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A uniform name

With the invention of the firearm, the hunt was replaced and the mastiffs were no longer needed due to the greater range of the rifle bullets. The imposing breed slowly became a lover dog from the middle of the 19th century, whose distribution was almost exclusively in Württemberg as the Ulmer Mastiff. The name German Boershund, as the dogs were called in their English-speaking homeland, did not fit into the marketing of the dog breeders, as it conveys a flat and derogatory image of the noble animals. Appropriate names were sought in breeders’ circles, for example German Dogge or German Mastiff or Grand Danois / Great Dane. Ulmer mastiffs and Danish mastiffs were exhibited at the dog shows in Hamburg in 1863 and 1869, although the Danish breed was of German origin. This actually inappropriate name persisted for years until a judge suggested the uniform name Great Dane in 1876. This is what Germany’s first breeding club, founded in Berlin at the beginning of 1888, was called the Deutscher Doggen Club. Nevertheless, both names continued in parallel, because the Danish mastiff became smaller and slimmer than the Ulmer Schlag by crossing a greyhound.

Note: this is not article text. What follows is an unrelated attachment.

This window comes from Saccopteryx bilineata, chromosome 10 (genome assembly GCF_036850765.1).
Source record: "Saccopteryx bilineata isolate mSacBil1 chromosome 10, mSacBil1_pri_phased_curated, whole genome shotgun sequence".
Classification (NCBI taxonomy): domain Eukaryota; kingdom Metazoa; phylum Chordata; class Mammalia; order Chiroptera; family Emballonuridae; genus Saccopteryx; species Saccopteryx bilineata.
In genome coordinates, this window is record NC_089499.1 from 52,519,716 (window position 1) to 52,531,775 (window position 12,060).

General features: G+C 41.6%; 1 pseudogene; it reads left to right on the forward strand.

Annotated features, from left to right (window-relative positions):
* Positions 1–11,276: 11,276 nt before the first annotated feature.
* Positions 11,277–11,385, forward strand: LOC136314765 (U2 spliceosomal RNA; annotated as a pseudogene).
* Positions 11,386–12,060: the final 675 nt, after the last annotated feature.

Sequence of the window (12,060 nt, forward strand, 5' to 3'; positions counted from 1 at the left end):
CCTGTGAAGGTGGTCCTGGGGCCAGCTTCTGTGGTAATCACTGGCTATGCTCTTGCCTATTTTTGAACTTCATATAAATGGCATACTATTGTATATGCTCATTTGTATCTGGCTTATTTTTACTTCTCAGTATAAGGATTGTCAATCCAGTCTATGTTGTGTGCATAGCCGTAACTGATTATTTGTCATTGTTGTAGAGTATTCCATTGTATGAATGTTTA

Body type and coat

The expressive head is always carried raised. It is narrow, elongated and has a distinctive stop with clearly visible eyebrow arches. The ears, set high, are of medium size, naturally pendulous and with the front edges close to the face. The round eyes should be dark, with blue and black and white spotted fur, light eyes or two different eye colors are allowed. The muzzle is rectangular in shape, set high and with long lips. The physique shows a square silhouette with an elegantly curved, long neck. The good muscles fit in with the spacious chest with arched costal arches and the relatively short back. The contour runs horizontally and ends in a broad loin area with the tail that extends to the hock joint. The legs are sturdy and strong with round paws. The fur is dense, short-haired and has a beautiful sheen. Great Danes come in five colors. Brindle in golden yellow ground color with black vertical drawing. Yellow: one color in golden yellow nuances with a black mask. The tiger mastiff is spotted black and white, with irregular, lacquer black spots spread over the whole body on a white base color. Few white markings are tolerated in the case of black lacquer. Blue: steel blue basic color, white markings on paws and chest are permitted. Since the 1990s, mating of two black and white spotted parent animals has been forbidden, as a hereditary merle gene produces damaged puppies that are blind and deaf and have a very low chance of life.